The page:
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Barbara LaWall reflects on 24 years as Pima County Attorney

Posted at 10:20 PM, Dec 29, 2020


"I never anticipated the fact that the community would think of me differently because I was a woman."

Outgoing Pima County Attorney, Barbara LaWall, said she never believed gender to be an issue when she was first elected in 1996.

"Very honestly, I was very surprised when everybody was remarking on the fact that a woman had won this particular seat."

In fact, until then, Pima County had never elected a woman to serve as County Attorney before.


LaWall parts with the position she served for more than two decades.

"Now, we have a panoply of rights for victims that probably is one of the very best in the entire nation."

She said she's proud of programs that started or were improved during her tenure: juvenile crime programs, drug rehab programs, and victims rights programs.


Criminal justice was very different in 1996, especially how it prosecuted crimes like driving under influence, LaWall recalled.

"When I first came into the office it wasn't dealt with as seriously, now it's very, very clear to everybody that you cannot drive impaired, you will be arrested and you will be prosecuted and if you do it repeatedly, you're going to prison."


The January 8th shooting presented a challenge to her tenure as County Attorney.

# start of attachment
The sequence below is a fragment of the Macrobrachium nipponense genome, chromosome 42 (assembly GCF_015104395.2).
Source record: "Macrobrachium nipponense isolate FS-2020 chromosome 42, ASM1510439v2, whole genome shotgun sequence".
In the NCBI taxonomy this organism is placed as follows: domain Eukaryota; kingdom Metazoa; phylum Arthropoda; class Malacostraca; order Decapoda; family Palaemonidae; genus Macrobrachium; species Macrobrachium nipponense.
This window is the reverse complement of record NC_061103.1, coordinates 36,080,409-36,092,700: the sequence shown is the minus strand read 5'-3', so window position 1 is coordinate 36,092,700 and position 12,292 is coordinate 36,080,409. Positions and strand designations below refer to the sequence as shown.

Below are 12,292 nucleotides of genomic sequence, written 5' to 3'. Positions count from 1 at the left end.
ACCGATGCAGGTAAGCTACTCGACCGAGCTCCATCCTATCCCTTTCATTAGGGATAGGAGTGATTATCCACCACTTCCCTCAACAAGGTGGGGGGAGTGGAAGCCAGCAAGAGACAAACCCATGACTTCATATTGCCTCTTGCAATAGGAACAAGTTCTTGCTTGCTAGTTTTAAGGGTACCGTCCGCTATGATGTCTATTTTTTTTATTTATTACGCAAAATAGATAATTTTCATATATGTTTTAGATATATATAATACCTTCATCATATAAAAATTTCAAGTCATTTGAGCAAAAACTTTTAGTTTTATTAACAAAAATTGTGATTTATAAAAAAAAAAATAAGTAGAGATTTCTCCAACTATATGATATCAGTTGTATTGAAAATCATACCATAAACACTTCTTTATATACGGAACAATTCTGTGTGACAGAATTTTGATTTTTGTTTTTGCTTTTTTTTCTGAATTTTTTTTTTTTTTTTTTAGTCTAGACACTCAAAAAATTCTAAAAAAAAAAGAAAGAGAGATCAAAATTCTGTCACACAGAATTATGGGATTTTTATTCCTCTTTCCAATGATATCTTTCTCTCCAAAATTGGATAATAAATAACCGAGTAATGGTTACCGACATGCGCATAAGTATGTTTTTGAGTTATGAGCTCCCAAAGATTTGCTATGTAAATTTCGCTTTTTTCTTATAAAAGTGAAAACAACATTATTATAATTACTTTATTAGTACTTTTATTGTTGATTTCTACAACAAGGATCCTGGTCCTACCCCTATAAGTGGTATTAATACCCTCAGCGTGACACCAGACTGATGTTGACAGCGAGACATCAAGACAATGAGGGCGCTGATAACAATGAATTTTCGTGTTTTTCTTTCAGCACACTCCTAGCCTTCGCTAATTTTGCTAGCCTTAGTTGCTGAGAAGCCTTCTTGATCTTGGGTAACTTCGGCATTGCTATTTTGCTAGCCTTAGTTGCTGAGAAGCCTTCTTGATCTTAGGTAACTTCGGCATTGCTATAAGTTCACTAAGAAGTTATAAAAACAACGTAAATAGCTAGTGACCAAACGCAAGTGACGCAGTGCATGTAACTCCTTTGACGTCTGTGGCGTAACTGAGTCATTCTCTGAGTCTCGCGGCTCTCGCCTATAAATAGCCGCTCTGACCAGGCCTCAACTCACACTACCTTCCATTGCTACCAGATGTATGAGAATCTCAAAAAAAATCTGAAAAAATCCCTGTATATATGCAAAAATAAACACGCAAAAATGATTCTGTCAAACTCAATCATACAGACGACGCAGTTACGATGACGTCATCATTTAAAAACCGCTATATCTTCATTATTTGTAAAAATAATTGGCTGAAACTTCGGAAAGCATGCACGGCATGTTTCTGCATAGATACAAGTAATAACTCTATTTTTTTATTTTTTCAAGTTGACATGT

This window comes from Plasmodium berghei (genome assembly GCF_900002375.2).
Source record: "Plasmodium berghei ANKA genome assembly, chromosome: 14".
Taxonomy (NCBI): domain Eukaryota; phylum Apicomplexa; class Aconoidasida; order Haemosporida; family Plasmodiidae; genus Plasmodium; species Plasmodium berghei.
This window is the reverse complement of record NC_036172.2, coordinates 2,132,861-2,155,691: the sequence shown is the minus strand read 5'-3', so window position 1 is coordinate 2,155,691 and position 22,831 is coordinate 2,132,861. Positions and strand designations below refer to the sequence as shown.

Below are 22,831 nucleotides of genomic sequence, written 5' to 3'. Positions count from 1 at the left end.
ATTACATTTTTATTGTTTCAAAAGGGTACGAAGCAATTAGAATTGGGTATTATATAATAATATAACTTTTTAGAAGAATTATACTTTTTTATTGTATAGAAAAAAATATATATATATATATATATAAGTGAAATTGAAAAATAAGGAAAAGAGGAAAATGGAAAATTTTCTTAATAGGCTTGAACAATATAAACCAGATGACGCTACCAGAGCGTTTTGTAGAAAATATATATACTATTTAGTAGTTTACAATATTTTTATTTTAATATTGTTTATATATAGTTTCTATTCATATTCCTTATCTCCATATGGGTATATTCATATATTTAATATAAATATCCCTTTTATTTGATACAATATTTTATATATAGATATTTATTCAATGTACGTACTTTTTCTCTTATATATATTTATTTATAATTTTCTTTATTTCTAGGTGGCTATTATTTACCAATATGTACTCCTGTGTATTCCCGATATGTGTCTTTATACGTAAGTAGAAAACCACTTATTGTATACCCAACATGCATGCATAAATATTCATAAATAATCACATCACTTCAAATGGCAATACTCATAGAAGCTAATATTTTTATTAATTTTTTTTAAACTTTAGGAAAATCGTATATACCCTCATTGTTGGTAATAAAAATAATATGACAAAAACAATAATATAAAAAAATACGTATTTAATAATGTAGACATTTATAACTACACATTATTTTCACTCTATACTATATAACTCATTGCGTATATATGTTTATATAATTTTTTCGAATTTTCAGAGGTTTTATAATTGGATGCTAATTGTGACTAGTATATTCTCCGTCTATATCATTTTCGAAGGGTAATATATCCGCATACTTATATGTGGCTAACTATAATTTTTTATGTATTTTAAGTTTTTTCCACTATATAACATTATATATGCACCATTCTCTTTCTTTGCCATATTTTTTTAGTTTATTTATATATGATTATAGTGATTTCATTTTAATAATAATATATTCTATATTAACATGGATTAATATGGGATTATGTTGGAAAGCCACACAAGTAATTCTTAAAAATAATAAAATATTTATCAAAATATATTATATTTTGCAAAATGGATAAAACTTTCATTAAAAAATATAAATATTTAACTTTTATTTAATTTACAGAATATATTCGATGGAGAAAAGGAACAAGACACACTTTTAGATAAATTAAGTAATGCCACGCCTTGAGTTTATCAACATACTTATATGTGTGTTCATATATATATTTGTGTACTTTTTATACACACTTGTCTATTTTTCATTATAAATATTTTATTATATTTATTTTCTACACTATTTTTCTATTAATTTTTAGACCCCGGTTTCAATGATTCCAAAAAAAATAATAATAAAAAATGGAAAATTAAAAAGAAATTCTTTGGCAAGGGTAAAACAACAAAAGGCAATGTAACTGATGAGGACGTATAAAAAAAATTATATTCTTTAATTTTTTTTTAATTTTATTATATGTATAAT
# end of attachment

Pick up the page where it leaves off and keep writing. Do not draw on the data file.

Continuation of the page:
"That was probably the most shocking, horrifying day of my entire life, let alone the time that I've been the County Attorney."

Jared Loughner was prosecuted on federal charges in that shooting.

LaWall said she wishes she could've seen a ​change how state law treats criminals like him, in Arizona, where they can be designated as 'restored' and allowed to return to society.

"If he ever becomes 'restorable' then he's going to serve whatever prison term he would've serve for those murders that he committed. In the State of Arizona, that does not exist."


She said the killing of George Floyd and nationwide protests about criminal justice reform did have some impact on prosecuting officer involved cases in Pima County.

"I think we gave greater consideration and more thought to decisions we had to make after that but it didn't change the way in which those decisions were made.

We still examine what the law is and what the facts are in this particular case."

LaWall said the crime rate was high before she was first elected, low or steady while she served and fearful it could rise again.

"You'll see the pendulum swing back the other way if a lot of the criminal justice reform changes a lot of what goes on."


On the subject of her successor, LaWall said she has spoken to Laura Conover.

"I think she's about to have her eyes wide-open."

She stopped short of offering her opinion on Conover's approach to prosecution.

"She's got her own philosophy, her own policies and she's going to be quite different than Barbara LaWall, we'll just leave it at that."

LaWall said she'll take some time off then look forward to visiting family across the country after the pandemic.